Total solar eclipse envelops Asia in daytime darkness

Photo courtesy of AP images


coffee to go

tanka with kigo
Annette Marie Hyder

after one huge bite
the moon licks its sun smeared lips
looks for the waitress
at this heavenly diner
and says “put it on my tab”

Century’s longest total solar eclipse

The English word eclipse comes from the Greek word for “abandonment” or “a forsaking” (ekleipsis). Ancient peoples thought, among other things (see Missing Sun Motif in Solar Mythology), that the sun literally abandoned the earth during an eclipse. By that way of thinking, today, July 22, 2009, the sky shall be bereaved of the sun.

From the Associated Press:

TOKYO, Japan — Millions of Asians turned their eyes skyward Wednesday as dawn suddenly turned to darkness across the continent in the longest total solar eclipse this century will see. Millions of others, fearing a bad omen, shuttered themselves indoors.

Chinese launched fireworks and danced in Shanghai. On a remote Japanese island, bewildered cattle went to their feeding troughs thinking night had fallen. And in India, a woman was crushed as thousands of viewers crowded the banks of the Ganges for a glimpse.

Starting off in India just after dawn, the eclipse was visible across a wide swath of Asia before moving over southern Japan and then off into the Pacific Ocean. In some parts of Asia, it lasted as long as 6 minutes and 39 seconds.

The eclipse is the longest since July 11, 1991, when a total eclipse lasting 6 minutes, 53 seconds was visible from Hawaii to South America. There will not be a longer eclipse than Wednesday’s until 2132.

The celestial event was met by a mixture of awe, excitement and fear.

Read the entire article here.

Related links:
NASA Eclipse Web Site
Solar Eclipses of Historical Interest
Missing Sun Motif in Solar Mythology

Not related at all really:
Total Eclipse of the Heart Literal Video Version

The biggest full moon of the year

Photo courtesy of UCI Observatory

The howlingest best full moon of the year

It’s Friday and there’s a full moon. The full moon will be the biggest one of the year as
Earth’s natural satellite reaches its closest point to our planet.

Details are here.

The Farmer’s Almanac has a list of full moon names and their meanings. The Farmer’s Almanac says that full moon names date back to Native
Americans, of what is now the northern and eastern United States. December’s full moon is called The Full Cold Moon; or the Full Long Nights Moon.


tanka

Annette Marie Hyder

perigean tides —
i am oceans and wild seas
you are the full moon

tides rise and banks are flooded —
to the pull and sway of you

Something to see

Ye stars, that are the poetry of heaven! — Byron

Three of the brightest luminaries of the night sky, visible to the naked eye and all together in one place? Yes:

WASHINGTON — It’s not just families that are getting together this
Thanksgiving week. The three brightest objects in the night sky —
Venus, Jupiter and a crescent moon — will crowd around each other for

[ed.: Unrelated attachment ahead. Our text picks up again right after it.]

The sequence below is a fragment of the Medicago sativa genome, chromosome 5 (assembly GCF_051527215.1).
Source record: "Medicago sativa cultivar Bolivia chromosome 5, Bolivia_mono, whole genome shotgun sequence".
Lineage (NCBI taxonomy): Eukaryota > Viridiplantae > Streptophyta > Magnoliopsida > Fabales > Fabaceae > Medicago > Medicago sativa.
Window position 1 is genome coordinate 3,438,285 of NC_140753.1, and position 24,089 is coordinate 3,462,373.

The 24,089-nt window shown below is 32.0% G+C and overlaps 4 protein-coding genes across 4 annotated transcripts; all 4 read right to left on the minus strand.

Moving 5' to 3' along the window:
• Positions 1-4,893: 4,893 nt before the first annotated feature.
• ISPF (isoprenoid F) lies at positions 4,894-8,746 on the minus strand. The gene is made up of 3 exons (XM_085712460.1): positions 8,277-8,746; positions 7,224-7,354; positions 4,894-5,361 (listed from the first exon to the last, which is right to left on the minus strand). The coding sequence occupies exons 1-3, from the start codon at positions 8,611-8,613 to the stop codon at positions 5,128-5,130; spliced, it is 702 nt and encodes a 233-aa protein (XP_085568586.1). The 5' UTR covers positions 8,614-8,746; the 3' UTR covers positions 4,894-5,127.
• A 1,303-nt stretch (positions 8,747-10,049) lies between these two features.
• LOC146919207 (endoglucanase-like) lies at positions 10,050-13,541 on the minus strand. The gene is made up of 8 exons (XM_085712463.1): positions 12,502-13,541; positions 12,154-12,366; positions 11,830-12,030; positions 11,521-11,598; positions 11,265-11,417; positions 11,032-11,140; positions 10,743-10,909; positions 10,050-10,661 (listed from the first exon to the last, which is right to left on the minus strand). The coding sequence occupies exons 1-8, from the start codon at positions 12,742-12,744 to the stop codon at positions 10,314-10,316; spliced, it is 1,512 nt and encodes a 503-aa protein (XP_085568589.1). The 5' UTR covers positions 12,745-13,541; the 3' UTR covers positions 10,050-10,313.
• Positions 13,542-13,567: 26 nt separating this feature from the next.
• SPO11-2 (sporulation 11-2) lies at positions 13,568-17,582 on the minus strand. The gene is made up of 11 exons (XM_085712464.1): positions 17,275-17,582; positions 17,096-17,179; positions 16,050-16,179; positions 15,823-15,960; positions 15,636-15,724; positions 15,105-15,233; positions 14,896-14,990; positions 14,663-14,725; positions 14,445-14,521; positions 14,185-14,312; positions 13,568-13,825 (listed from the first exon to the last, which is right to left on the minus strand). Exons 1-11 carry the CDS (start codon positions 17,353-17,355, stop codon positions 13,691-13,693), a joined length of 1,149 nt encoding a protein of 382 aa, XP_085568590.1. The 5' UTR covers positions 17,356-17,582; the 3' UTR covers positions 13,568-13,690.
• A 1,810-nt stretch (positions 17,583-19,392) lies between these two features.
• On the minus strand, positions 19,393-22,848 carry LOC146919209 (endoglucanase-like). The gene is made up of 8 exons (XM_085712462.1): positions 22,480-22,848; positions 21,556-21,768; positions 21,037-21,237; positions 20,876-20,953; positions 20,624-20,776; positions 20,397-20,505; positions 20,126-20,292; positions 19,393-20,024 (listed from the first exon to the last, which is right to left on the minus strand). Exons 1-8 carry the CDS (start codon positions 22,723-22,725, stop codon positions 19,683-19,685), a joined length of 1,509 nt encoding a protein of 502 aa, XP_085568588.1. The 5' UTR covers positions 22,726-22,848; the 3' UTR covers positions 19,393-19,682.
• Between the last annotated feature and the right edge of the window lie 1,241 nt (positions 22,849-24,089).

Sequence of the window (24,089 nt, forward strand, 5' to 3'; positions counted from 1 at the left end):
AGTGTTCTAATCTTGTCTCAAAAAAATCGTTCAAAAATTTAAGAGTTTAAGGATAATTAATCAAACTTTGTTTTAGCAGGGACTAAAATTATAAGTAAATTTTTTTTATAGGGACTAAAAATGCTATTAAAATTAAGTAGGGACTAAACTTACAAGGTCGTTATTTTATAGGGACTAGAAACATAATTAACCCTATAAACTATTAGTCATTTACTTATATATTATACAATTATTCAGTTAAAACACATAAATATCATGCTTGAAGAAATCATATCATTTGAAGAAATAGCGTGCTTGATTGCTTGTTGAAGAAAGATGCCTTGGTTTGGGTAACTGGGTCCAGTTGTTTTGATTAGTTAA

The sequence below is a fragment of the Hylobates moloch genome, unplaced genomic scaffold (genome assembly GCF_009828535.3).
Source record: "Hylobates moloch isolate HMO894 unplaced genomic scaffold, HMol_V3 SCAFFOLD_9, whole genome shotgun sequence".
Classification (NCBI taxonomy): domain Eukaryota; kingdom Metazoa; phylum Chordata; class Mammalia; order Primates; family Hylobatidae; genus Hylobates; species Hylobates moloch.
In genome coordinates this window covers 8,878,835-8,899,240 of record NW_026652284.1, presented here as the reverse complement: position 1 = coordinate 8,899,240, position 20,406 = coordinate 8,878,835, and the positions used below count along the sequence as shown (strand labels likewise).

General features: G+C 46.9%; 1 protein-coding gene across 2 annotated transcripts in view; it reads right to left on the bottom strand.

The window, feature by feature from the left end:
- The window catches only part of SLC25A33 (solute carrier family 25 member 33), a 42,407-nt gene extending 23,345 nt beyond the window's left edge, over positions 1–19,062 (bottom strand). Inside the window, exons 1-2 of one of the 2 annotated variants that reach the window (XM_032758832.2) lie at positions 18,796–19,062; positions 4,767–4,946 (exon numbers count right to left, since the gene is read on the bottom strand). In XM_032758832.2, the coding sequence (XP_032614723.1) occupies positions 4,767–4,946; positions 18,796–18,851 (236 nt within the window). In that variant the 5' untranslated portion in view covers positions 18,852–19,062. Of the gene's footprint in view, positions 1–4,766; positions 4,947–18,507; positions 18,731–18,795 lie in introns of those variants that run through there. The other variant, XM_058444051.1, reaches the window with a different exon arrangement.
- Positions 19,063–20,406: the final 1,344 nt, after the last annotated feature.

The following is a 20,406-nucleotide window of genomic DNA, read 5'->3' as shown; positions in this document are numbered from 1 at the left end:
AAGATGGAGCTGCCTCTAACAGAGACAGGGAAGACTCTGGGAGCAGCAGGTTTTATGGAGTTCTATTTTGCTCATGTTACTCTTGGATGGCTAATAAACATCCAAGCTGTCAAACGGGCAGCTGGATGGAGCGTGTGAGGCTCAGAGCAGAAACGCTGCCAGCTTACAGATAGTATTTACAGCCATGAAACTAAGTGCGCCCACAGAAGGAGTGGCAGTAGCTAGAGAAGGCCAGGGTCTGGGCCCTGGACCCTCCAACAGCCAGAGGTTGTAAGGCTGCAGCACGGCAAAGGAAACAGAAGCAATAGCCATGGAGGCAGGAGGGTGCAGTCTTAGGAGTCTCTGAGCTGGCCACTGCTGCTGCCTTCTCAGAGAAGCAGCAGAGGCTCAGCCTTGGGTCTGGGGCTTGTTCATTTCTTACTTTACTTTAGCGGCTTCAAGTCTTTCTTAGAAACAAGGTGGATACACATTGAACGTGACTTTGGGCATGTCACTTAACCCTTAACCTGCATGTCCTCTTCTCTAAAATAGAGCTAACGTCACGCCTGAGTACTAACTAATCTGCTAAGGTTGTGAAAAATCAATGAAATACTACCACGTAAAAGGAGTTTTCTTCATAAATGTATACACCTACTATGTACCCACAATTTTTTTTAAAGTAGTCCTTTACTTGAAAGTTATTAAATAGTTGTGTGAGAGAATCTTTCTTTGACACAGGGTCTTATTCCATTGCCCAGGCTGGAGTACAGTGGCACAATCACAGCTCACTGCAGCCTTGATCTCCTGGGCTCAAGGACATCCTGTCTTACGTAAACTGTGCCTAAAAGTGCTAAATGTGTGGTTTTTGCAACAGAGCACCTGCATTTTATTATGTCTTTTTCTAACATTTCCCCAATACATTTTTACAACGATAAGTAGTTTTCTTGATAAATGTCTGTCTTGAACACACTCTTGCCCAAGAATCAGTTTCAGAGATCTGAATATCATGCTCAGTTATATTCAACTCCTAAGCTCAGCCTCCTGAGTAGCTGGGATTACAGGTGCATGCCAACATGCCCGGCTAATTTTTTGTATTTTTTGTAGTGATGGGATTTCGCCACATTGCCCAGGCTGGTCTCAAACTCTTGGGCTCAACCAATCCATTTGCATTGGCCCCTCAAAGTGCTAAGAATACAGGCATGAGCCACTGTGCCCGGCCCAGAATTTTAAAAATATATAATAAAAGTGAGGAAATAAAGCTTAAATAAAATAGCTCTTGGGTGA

an unusual group shot.

Starting Thanksgiving evening, Jupiter and Venus will begin moving
closer so that by Sunday and Monday, they will appear 2 degrees apart,
which is about a finger width held out at arm’s length, said Alan
MacRobert, senior editor at Sky and Telescope magazine.

Then on Monday night, they will be joined by a crescent moon right next to them, he said.

Look in the southwestern sky around twilight — no telescope or
binoculars needed. The show will even be visible in cities if it’s a
clear night.

“It’ll be a head-turner,” MacRobert said. “This certainly is an
unusual coincidence for the crescent moon to be right there in the days
when they are going to be closest together.”

The moon is the brightest, closest and smallest of the three and is
252,000 miles away. Venus, the second brightest, closest and smallest,
is 94 million miles away. And big Jupiter is 540 million miles away.

The three celestial objects come together from time to time, but
often they are too close to the sun or unite at a time when they aren’t
so visible.

Huffington Post

The November issue of National Geographic has a great article on light pollution, Our Vanishing Night,
which points out that most city skies have become virtually empty of
stars. So being able to see this event is a rare pleasure that city dwellers
will want to enjoy. Check out the photo gallery from the article here.

Lift your eyes

Don’t’ miss it! The next time the three will be as close and visible as this week
will be in Nov. of 2052, according to Jack Horkheimer, director of the
Miami Space Transit Planetarium.

Let your eyes dance over this beautiful sight.

the night shop
Annette Marie Hyder

the night sky, a pawn shop
filled with broken dreams
and dazzling deals
blinking in its deep display case
is promising all your hocked stuff
back for free
every wish you ever made
on every star you’ve ever seen
will be given back with interest
if you still have your ticket

you do have it
don’t look in your pockets
look up